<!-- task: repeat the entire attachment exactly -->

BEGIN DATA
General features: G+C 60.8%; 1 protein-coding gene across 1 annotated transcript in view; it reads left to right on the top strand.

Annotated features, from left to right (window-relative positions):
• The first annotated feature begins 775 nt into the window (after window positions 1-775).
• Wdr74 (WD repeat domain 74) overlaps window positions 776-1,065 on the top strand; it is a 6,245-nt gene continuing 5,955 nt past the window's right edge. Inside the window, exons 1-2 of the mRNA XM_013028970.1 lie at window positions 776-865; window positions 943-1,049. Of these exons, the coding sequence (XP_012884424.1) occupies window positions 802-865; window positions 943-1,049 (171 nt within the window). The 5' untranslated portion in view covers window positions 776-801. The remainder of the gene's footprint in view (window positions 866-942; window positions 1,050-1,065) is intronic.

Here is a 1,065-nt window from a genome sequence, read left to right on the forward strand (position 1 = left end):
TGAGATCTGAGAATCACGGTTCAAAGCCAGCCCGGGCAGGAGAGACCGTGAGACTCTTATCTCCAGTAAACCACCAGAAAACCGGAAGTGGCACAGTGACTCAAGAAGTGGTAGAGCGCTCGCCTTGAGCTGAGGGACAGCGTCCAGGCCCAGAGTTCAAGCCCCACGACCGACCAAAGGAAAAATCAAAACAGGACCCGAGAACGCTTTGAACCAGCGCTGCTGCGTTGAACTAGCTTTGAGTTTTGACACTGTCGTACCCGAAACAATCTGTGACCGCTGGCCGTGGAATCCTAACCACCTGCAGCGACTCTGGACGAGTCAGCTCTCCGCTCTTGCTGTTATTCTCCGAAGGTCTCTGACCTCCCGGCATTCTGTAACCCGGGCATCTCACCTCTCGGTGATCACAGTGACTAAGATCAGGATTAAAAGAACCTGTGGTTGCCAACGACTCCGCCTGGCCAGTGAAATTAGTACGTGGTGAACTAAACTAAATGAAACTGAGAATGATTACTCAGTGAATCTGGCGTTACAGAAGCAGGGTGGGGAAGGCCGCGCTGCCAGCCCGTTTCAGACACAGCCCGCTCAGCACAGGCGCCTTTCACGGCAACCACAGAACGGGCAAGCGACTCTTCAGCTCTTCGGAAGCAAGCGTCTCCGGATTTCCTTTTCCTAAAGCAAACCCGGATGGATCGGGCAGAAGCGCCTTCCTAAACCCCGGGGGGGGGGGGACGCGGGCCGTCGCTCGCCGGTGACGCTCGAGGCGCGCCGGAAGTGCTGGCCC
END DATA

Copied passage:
General features: G+C 60.8%; 1 protein-coding gene across 1 annotated transcript in view; it reads left to right on the top strand.

Annotated features, from left to right (window-relative positions):
• The first annotated feature begins 775 nt into the window (after window positions 1-775).
• Wdr74 (WD repeat domain 74) overlaps window positions 776-1,065 on the top strand; it is a 6,245-nt gene continuing 5,955 nt past the window's right edge. Inside the window, exons 1-2 of the mRNA XM_013028970.1 lie at window positions 776-865; window positions 943-1,049. Of these exons, the coding sequence (XP_012884424.1) occupies window positions 802-865; window positions 943-1,049 (171 nt within the window). The 5' untranslated portion in view covers window positions 776-801. The remainder of the gene's footprint in view (window positions 866-942; window positions 1,050-1,065) is intronic.

Here is a 1,065-nt window from a genome sequence, read left to right on the forward strand (position 1 = left end):
TGAGATCTGAGAATCACGGTTCAAAGCCAGCCCGGGCAGGAGAGACCGTGAGACTCTTATCTCCAGTAAACCACCAGAAAACCGGAAGTGGCACAGTGACTCAAGAAGTGGTAGAGCGCTCGCCTTGAGCTGAGGGACAGCGTCCAGGCCCAGAGTTCAAGCCCCACGACCGACCAAAGGAAAAATCAAAACAGGACCCGAGAACGCTTTGAACCAGCGCTGCTGCGTTGAACTAGCTTTGAGTTTTGACACTGTCGTACCCGAAACAATCTGTGACCGCTGGCCGTGGAATCCTAACCACCTGCAGCGACTCTGGACGAGTCAGCTCTCCGCTCTTGCTGTTATTCTCCGAAGGTCTCTGACCTCCCGGCATTCTGTAACCCGGGCATCTCACCTCTCGGTGATCACAGTGACTAAGATCAGGATTAAAAGAACCTGTGGTTGCCAACGACTCCGCCTGGCCAGTGAAATTAGTACGTGGTGAACTAAACTAAATGAAACTGAGAATGATTACTCAGTGAATCTGGCGTTACAGAAGCAGGGTGGGGAAGGCCGCGCTGCCAGCCCGTTTCAGACACAGCCCGCTCAGCACAGGCGCCTTTCACGGCAACCACAGAACGGGCAAGCGACTCTTCAGCTCTTCGGAAGCAAGCGTCTCCGGATTTCCTTTTCCTAAAGCAAACCCGGATGGATCGGGCAGAAGCGCCTTCCTAAACCCCGGGGGGGGGGGGACGCGGGCCGTCGCTCGCCGGTGACGCTCGAGGCGCGCCGGAAGTGCTGGCCC